Vous êtes sur la page 1sur 2

Advancing the Kingdom – in God’s Strength or

Our Own?
By Brandon | Published: September 29, 2006

In 1620, long before the United States won its independence from England, the Pilgrims came to
America's shores with this mission statement,

“[W]e all came to these parts of America, with one and the same end and aim, namely, to advance
the Kingdom of our Lord Jesus Christ.”
– New England Confederation of 1643

Such a mission statement stands in stark contrast to the truncated worldview of modern
evangelical Christians. Yet it was the worldview of the Reformers and the Pilgrims—our spiritual
forefathers. Over the years, their descendants gradually forgot the faith that led to the prosperity
America has enjoyed for decades. They failed to instill their mission statement—found in the
New England Confederation—in the hearts of the next generation.

As a result, today’s Christianity has become humanistic at the core. Just visit the typical Christian
bookstore, and you will see shelves filled with self-help books, religious trinkets, irreverent T-
shirts, secular music disguised as “Christian” music, and more. Rather than setting the agenda for
society, transforming lives, and creating culture, Christians have allowed humanists or the State
to take control of our educational institutions, sciences, and arts. Marginalized as a “sub culture,”
many Christians today entertain themselves with a juvenile and effeminate faith while society
deteriorates around them. Many wait contentedly to be Raptured” at any moment out of this mess
they created.

Sound familiar? Perhaps it is slightly exaggerated, but this so-called Christianity is weak and
bears no resemblance to its robust ancestor—the faith of our forefathers. Theirs was a faith that
took dominion physically and spiritually. This is why American Vision spends so much time
teaching about America’s Christian heritage and equips people to think Biblically about every
area of life. In short, we are helping Christians reclaim our nation’s mission statement found in
the New England Confederation of 1643.

Of course, this kind of thinking scares Liberals to death and gets certain “more enlightened”
Christians really upset. I can understand the former but not the latter. One of the most popular
arguments that these enlightened Christians raise against the mission of American Vision is that
we are trying to do God’s work in our own strength. In other words, they claim that we are
seeking to serve God in our flesh rather than simply praying, reading our Bibles, and letting God
do the work. Not so fast. I believe this pseudo pietism is just a clever excuse to be lazy.

None-the-less, how does their view square with Scripture? It doesn’t. Consider the great
commission found in Matthew 28:18-20:

And Jesus came and spoke to them, saying, “All authority has been given to Me in heaven and on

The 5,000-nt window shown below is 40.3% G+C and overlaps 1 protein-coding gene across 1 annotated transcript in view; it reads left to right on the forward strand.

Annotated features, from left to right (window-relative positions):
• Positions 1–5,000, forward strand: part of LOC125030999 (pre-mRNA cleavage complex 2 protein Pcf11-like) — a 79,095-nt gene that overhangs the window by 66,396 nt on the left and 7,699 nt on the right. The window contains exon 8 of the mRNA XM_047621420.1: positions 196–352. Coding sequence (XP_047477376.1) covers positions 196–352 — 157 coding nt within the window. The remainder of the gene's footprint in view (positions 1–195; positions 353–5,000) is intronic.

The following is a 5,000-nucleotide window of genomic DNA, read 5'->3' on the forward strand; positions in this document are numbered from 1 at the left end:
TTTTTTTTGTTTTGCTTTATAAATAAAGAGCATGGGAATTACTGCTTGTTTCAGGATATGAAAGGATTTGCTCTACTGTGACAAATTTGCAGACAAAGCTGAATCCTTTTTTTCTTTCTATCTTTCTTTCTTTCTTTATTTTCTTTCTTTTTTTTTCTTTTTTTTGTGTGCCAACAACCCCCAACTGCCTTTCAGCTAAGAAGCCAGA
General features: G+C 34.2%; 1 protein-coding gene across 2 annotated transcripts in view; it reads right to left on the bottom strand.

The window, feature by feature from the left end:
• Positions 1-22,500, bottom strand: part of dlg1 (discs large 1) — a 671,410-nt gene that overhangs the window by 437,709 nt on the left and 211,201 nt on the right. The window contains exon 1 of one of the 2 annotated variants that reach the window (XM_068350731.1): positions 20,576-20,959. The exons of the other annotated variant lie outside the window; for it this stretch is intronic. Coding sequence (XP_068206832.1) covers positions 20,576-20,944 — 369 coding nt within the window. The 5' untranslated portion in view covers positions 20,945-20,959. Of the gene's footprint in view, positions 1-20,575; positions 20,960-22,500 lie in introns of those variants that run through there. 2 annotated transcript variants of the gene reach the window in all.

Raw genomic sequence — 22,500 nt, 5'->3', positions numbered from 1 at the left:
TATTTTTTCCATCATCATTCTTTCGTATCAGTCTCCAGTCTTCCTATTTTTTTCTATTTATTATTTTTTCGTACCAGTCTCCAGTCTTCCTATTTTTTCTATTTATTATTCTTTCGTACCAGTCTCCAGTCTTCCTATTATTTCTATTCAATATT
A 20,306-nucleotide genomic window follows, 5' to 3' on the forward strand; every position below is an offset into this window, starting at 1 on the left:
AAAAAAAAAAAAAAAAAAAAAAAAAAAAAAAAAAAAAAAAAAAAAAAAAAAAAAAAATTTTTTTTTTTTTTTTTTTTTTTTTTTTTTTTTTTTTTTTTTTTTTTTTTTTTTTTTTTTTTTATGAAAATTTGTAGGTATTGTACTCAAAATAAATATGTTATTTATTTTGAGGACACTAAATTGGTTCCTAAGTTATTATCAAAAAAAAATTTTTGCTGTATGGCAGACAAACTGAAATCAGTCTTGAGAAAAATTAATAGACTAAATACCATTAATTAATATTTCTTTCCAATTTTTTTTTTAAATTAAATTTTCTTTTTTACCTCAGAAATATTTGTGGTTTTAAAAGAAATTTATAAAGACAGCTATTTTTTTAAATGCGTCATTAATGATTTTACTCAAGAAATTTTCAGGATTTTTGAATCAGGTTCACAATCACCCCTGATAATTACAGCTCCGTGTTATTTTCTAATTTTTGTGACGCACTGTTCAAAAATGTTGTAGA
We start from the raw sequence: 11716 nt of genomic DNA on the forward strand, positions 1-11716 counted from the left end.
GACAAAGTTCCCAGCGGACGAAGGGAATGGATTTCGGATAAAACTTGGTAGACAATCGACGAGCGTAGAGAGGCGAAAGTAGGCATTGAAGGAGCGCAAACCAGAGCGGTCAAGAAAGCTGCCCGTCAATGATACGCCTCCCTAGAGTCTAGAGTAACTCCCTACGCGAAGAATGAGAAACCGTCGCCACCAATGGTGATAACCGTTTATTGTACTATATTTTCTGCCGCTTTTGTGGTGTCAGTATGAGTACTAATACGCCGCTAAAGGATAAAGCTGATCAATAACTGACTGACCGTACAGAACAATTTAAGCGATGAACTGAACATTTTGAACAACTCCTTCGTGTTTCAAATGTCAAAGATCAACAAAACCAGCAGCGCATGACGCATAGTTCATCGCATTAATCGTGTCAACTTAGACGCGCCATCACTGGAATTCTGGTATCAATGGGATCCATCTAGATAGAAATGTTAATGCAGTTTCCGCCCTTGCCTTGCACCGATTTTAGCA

earth. Go therefore and make disciples of all the nations, baptizing them in the name of the Father
and of the Son and of the Holy Spirit, teaching them to observe all things that I have commanded
you; and lo, I am with you always, even to the end of the age.” Amen.
First, we are told to make disciples and teach them to observe ALL of Christ’s commandments
(the whole counsel of God). This is a command of God that requires us to take action. So, even
though reading the Bible and praying is vital, it is not enough. We are told to obey and get to
work. In Acts 17, Paul reminds the citizens of Athens that we do not operate outside of God’s
sovereignty when he said, “in Him we live and move and have our being.” Later, he encourages
the Philippians when he states,

“I can do all things through Christ which strengtheneth me.” (Phil. 4:13)

Those of us committed to advancing the Kingdom of Christ do not believe that we have the
strength to do so in and of ourselves. In fact, we know that we will ultimately be successful only
because God has ordained it. Consider Christ’s declaration in Matthew 28:18 that all authority
has been given to Him in heaven and on earth. In his book, Postmillennialism: An Eschatology of
Hope, Keith Matthison states,

“Postmillennialism does not teach that any of its hopes will be achieved merely as a “result of
man’s efforts.” Rather, it teaches that the spread of the kingdom and of the gospel will be
accomplished through the supernatural work of the Holy Spirit.”[1]

I challenge my brothers and sisters in Christ to roll up their sleeves, dig in, and get to work. All
authority has been given to Christ. If we obey Him, he will bless our efforts and the “earth shall
be full of the knowledge of the LORD as the waters cover the sea.”


[1] Keith Matthison, Postmillennialism An Eschatology of Hope (Phillipsburg, New Jersey:

Presbyterian & Reformed Publishing, 1999). 210.

Related posts:

1. Advancing the Kingdom – in God’s Strength or Our Own?

2. Kingdom Missionary Academies
3. Seek First the Kingdom: Part 4
4. Fellow-Partakers in the Tribulation and Kingdom
5. Seek First the Kingdom: Part 3